Defensive standout: UCLA's freshman safety Tevin McDonald, who has stepped in for the injured Tony Dye, intercepted three passes in the Bruins' 31-14 win over California. Those picks set up two touchdowns and a field goal. He now has three career interceptions. He also had three tackles. And, yes, I can't believe I missed this while handing out helmet stickers Saturday night.

Special teams standout: Oregon's De'Anthony Thomas returned a kickoff 93 yards for a touchdown in the Ducks' 43-28 win over Washington State. He scored just after the Cougars had narrowed the gap to 29-20 with 3:52 left in the third quarter. He also rushed four times for 26 yards and caught two passes for 54 yards, including a 45-yard TD.

Smiley face: A week after perhaps UCLA's worst performance of the year -- and perhaps Rick Neuheisel's tenure in Westwood -- at Arizona on ESPN, the Bruins bounced back with one of their best, dominating California 31-14. And if the Bruins upset Arizona State on Saturday, guess who suddenly controls their own South Division destiny? And if the Bruins win the South, how could Neuheisel possibly be fired?

Frowny face: California. Wow. That was really, really bad. A week after stomping Utah, the Bears waved a white flag at UCLA. And after QB Zach Maynard tossed four interceptions, it's hard to believe coach Jeff Tedford isn't reviewing his options at the position. Oregon State is the runner-up here after getting pushed around at Utah. Bad Bears! Bad Beavers!

Thought of the week: Oregon visits Washington on Saturday in the final game before Husky Stadium begins a major renovation. Ducks-Huskies is the most bitter rivalry in the Pac-12. No offense to other rivalries, but it seems as though just about any post on the Pac-12 blog -- Who's the best backup kicker? -- degenerates into a back-and-forth between Ducks and Huskies. That said: it's been a mismatch for a long time in Oregon's favor. The Ducks have won seven in a row, their longest streak in the series, by at least 20 points. The average margin of victory during the run is 26.4 points. If you are 18 years old, you can barely remember when the Huskies were even competitive in the series, which isn't a good thing in recruiting. So what's the thought of the week? It's this: At some point, Washington is going to beat Oregon again.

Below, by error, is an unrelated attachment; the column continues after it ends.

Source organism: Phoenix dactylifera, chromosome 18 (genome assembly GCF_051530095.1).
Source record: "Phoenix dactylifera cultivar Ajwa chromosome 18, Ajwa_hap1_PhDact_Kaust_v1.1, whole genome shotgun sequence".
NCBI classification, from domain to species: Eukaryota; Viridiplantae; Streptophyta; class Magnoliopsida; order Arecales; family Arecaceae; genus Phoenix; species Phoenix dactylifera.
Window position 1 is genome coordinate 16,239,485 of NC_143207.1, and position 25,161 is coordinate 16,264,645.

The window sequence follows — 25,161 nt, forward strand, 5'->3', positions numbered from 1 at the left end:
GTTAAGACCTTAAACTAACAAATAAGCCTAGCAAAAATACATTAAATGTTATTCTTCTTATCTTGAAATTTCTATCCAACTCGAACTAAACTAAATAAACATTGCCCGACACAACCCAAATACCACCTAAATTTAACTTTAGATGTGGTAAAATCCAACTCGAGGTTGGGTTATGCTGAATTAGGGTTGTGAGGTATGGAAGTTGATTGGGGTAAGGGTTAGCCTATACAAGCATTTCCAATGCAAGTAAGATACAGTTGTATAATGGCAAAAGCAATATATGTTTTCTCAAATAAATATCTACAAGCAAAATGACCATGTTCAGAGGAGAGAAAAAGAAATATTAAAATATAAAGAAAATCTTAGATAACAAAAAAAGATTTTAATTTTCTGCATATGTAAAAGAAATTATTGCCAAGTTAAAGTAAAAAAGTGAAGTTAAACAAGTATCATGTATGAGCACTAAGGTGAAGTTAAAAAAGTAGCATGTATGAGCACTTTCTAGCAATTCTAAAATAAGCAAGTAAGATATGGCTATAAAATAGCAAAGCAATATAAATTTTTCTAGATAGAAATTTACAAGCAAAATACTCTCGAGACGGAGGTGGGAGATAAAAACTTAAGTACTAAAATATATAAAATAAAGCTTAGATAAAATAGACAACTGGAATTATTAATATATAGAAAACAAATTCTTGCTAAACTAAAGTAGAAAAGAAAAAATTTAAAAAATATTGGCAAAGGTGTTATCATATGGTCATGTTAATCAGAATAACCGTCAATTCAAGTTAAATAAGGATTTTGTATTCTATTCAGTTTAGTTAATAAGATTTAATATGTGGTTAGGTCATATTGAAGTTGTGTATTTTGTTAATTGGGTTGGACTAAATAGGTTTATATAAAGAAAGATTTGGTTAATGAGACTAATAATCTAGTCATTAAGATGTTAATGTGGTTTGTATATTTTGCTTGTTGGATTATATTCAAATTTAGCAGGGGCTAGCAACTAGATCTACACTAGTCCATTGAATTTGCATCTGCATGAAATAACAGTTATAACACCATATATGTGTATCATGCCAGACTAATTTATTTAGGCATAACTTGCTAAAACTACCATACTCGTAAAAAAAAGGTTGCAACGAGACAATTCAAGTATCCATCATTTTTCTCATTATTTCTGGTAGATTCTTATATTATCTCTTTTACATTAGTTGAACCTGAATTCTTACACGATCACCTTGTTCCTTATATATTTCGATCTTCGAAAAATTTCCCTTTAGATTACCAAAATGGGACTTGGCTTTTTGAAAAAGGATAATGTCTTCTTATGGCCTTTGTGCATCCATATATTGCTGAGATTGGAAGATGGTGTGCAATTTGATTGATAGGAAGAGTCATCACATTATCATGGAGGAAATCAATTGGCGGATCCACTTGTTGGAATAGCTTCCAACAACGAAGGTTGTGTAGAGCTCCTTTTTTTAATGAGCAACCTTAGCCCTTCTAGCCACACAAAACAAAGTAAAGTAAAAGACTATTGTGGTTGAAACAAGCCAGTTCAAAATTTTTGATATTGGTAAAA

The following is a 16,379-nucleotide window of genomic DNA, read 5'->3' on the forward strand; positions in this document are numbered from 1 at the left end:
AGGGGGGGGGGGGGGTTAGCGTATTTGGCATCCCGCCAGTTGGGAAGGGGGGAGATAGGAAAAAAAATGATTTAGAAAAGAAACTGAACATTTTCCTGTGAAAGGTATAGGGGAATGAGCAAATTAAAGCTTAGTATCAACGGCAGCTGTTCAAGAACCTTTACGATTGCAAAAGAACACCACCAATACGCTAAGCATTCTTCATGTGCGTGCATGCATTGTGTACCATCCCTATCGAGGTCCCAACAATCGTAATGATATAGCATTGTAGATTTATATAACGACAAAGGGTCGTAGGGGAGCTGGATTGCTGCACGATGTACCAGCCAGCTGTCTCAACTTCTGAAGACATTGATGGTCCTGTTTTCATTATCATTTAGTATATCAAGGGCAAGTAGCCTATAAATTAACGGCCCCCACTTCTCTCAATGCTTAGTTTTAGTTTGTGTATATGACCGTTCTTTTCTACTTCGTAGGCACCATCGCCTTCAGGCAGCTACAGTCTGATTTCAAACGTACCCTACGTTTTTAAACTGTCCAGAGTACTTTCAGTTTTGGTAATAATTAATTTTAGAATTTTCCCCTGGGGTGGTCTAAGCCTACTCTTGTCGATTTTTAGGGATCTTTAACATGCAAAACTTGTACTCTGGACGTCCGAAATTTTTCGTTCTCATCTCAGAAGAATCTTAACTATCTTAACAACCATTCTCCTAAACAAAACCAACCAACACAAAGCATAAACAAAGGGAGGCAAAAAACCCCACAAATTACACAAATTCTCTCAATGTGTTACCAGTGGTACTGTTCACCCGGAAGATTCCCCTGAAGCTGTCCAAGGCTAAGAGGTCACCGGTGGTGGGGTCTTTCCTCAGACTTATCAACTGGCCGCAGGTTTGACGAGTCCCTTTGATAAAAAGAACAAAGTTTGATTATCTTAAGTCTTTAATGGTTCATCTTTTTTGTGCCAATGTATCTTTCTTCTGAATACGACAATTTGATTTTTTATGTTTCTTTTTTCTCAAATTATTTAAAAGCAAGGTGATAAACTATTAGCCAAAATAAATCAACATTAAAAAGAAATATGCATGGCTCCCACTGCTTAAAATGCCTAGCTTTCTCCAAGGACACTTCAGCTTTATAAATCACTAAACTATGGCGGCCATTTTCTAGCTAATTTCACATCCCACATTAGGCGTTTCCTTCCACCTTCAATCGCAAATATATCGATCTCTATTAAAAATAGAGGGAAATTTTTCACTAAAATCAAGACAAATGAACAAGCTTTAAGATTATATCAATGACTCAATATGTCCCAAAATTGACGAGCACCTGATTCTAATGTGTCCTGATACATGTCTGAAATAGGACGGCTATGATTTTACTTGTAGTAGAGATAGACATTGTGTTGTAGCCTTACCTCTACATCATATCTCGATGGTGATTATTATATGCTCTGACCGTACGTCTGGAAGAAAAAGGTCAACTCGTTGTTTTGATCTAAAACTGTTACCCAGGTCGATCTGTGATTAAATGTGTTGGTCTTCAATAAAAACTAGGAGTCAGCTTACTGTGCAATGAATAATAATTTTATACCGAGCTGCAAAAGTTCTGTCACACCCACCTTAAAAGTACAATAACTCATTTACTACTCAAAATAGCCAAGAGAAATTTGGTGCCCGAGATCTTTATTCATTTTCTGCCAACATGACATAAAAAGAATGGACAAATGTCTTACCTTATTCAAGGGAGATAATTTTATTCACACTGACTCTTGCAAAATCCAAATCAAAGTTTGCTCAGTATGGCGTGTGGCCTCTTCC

Questions for the week: California, Utah and UCLA are all 4-4. Each, therefore, needs two wins to earn bowl eligibility. The Pac-12 clearly lacks depth this year, but the conference really could use a few more bowl-eligible teams to fill out its seven bowl contracts. The question is: Which, if any, of these inconsistent teams finds enough gumption to win two more games?

Weekend rewind: Notre Dame

October, 31, 2011
The Good: Notre Dame took whatever remaining frustrations it had out on the field Saturday, beating Navy 56-14. The win, for now, quelled all the commotion about a potentially divided locker room, and it came after Navy had beaten the Irish in three of the previous four years.

The Bad: Two more turnovers -- albeit one in garbage time -- couldn't have been pleasing to Brian Kelly. One was self-inflicted, as Tommy Rees' pass in the flat in the second quarter was dropped, recovered by Navy and eventually reviewed and ruled a fumble. Rees tossed a fourth-quarter interception as well, after the game was out of hand.

The Ugly: We know Navy's an option team, and we know it had a quarterback making its first career start, but 33 passing yards? That's all? You'd think the number would be a little higher given that the Midshipmen were playing from behind much of the game, but the Irish defense came to play Saturday.

Turning point: Rees found Michael Floyd for a 56-yard touchdown pass on the first play of the Irish's fourth drive, making it 21-7 after Navy had just scored. Any thoughts fans had of this becoming a close game died right then and there, as the Irish were well on their way to a rout.

Call of the day: Walk-on special-teams ace Chris Salvi was named captain, and he was nearly in tears at the Friday night pep rally. Kelly always talks about finding players who love to play the game no matter what, and having someone like Salvi lead the Irish after a drama-filled 48 hours sent the right message.

Next up: Notre Dame travels to Winston-Salem, N.C., to play Wake Forest in what will be the first of three consecutive games against ACC opponents. The Demon Deacons are coming off a 49-24 loss to North Carolina, but did take down Florida State this season.